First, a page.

It’s like the dessert platter at a dinner party. Some dive right in, taking not just one, but two. They eat ‘em up with obvious delight. Others ponder, thinking about it, weighing the caloric impact, then methodically decide, “sure, just this once.” Others stand on their laurels and resist, thinking instead about the body they’ve sculpted through hard work, and the reputation they’ve built of skipping the sweets in favor of healthier fare. Until, one night, even they decide THAT platter? That platter’s just too damn delicious to pass up. And they dive in with both fists.
So it was for KNBC/LA Monday night, and the tempting fare was an LA local news tradition, as much as cotton candy and funnel cake at the fair: a car chase. Pure spun sugar, of course, and some stations couldn’t care less. They love feeding it to their viewers for the sugar high and temporarily pumped numbers. Others, like KNBC, have tried to be more cerebral about the absolute lack of substance to such stories, and worse, their ability to turn off viewers in search of calorie-rich news. You know, like important stuff that actually means something.
But this chase. Oh, this one was soooo tempting. Every station in town jumped on it, choppers out in force. As Variety’s Michael Schneider writes, “With visions of O.J. Simpson dancing in their eyes, the stations almost giddily hinted that the driver was a “significant figure” who had recently battered his galpal.”
“R&B artist Chris Brown had just been accused the night before of allegedly beating his girlfriend, the singer Rihanna. Mix in a pop culture stereotype – urban singers and rappers love to drive Bentleys – and, well, it was enough for stations to scrap their late night newscasts and go wall-to-wall with chase coverage,” said Schneider in today’s daily Variety.
And KNBC gave in–big time. Out went the entire 11 p.m. newscast in favor of this chase. Basically, they tossed the steamed veggies and grilled fish and jumped right to dessert, which they gorged on for the full half hour. “”On rare occasions we’ll make them a part of regular newscasts if it seems to rise to the level of legitimate news,” KNBC news director Bob Long, a car chase critic, told Variety. “This one smelled like it might. We got some information that turned out to be incorrect, that a person of some prominence was involved.”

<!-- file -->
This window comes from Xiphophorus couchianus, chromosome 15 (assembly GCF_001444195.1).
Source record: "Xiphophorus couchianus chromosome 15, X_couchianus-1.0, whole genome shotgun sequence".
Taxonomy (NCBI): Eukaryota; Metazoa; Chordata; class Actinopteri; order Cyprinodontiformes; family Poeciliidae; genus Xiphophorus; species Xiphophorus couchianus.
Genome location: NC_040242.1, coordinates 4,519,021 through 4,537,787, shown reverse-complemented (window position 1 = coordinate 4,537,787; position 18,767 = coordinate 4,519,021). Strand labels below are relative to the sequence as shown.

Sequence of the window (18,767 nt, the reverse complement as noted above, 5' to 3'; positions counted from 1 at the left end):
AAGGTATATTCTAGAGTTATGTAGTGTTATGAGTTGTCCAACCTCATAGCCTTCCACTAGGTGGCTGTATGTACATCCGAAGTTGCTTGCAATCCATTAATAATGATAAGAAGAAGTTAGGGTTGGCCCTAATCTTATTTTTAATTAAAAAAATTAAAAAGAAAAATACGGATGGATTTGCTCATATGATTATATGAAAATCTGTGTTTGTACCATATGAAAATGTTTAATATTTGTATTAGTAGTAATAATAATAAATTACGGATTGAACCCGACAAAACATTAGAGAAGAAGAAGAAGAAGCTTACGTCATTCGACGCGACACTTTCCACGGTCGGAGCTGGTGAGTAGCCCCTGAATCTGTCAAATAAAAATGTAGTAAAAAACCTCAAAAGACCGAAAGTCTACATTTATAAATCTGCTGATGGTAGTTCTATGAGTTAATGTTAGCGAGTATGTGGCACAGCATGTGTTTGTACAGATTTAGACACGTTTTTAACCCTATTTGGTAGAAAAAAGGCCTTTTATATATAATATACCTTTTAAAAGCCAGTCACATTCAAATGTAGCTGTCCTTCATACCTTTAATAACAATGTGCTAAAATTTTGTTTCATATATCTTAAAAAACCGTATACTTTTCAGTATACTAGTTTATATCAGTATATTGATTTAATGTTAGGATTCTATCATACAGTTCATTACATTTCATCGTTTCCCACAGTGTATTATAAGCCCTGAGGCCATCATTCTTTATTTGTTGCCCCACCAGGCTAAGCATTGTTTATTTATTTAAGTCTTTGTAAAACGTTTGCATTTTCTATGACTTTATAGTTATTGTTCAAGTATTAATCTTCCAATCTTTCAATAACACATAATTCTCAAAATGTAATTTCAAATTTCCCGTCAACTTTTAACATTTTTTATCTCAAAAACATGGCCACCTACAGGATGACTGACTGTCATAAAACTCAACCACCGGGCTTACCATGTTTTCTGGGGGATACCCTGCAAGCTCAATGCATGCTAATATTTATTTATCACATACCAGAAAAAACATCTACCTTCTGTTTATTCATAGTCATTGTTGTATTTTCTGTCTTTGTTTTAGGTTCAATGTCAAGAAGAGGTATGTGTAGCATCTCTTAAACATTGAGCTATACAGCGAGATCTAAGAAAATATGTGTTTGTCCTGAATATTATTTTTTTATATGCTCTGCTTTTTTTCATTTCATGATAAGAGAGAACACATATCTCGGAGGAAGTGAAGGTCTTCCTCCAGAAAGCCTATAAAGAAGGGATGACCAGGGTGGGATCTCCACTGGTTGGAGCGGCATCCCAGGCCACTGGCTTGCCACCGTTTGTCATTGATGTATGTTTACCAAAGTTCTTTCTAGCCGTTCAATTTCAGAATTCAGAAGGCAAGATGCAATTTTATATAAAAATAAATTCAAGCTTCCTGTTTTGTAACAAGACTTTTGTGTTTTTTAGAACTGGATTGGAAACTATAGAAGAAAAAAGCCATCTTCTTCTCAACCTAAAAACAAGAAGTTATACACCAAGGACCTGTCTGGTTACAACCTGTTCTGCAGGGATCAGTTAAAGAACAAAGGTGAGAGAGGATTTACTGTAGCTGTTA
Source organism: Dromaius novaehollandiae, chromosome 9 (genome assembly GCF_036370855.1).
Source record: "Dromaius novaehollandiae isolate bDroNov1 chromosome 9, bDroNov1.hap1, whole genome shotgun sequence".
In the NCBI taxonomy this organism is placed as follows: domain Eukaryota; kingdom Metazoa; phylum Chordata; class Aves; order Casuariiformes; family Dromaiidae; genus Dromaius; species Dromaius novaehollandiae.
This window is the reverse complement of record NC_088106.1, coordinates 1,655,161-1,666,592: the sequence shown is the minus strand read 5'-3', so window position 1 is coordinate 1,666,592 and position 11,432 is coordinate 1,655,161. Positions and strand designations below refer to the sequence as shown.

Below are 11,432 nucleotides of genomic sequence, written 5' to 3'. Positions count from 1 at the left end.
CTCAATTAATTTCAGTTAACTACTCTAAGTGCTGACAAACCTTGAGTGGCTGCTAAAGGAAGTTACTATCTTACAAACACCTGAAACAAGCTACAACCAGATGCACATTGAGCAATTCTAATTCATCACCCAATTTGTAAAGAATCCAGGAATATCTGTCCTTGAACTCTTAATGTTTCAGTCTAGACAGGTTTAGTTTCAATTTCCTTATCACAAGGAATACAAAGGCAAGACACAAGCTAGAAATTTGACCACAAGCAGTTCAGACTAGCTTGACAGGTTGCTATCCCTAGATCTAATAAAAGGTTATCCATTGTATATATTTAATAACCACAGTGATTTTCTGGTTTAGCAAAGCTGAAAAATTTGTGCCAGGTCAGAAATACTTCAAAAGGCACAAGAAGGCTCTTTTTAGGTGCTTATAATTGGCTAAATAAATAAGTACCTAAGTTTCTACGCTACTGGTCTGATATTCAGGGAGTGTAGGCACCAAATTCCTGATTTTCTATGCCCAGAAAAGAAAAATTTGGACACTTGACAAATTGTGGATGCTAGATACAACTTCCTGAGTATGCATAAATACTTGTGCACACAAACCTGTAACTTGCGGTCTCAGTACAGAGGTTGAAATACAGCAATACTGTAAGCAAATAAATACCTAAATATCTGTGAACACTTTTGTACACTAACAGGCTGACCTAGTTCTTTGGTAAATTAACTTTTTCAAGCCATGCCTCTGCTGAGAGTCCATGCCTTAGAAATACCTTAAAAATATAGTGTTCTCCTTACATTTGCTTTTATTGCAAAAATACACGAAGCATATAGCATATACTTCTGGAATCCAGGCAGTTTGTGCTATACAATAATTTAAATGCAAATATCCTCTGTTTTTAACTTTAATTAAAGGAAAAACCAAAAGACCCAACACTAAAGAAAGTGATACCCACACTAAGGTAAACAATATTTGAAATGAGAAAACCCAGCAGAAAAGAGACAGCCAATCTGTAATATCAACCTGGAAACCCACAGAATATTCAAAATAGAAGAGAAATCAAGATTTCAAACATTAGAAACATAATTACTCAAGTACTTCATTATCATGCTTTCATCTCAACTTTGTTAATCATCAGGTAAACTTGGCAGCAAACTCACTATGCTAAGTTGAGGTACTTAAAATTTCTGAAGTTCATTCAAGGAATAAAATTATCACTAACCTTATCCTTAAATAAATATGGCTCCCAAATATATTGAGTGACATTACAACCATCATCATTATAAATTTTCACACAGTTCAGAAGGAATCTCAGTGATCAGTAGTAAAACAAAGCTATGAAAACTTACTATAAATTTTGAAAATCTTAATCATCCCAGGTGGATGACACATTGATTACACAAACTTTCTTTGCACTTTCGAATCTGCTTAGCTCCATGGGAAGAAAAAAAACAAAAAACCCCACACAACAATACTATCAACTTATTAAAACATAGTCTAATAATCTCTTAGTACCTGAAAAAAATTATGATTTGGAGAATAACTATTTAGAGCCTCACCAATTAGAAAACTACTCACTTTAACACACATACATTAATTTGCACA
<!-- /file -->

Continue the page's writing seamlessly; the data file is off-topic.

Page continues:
It wasn’t Chris Brown. It was a mistake–and Long, like the kid who ate too much cotton candy, admitted such as he rolled around with a stomach ache in the back seat of the car, telling the LA Times, “”It was a wasted newscast, and I feel terrible about that,” he said. “It irritates my serious news watchers. I got a lot of unpleasant mail today, and I answered everybody to explain my thinking.”
Then, as Schneider deftly points out, there’s the even more profound impact: local stations, struggling to attract advertising in the midst of the worst slump in industry history, blew out half an hour’s worth of spots–ads they’ll have to make up, while the sales force works to convince tight-fisted retailers that, yes, KNBC still stands for news. Forget the other night.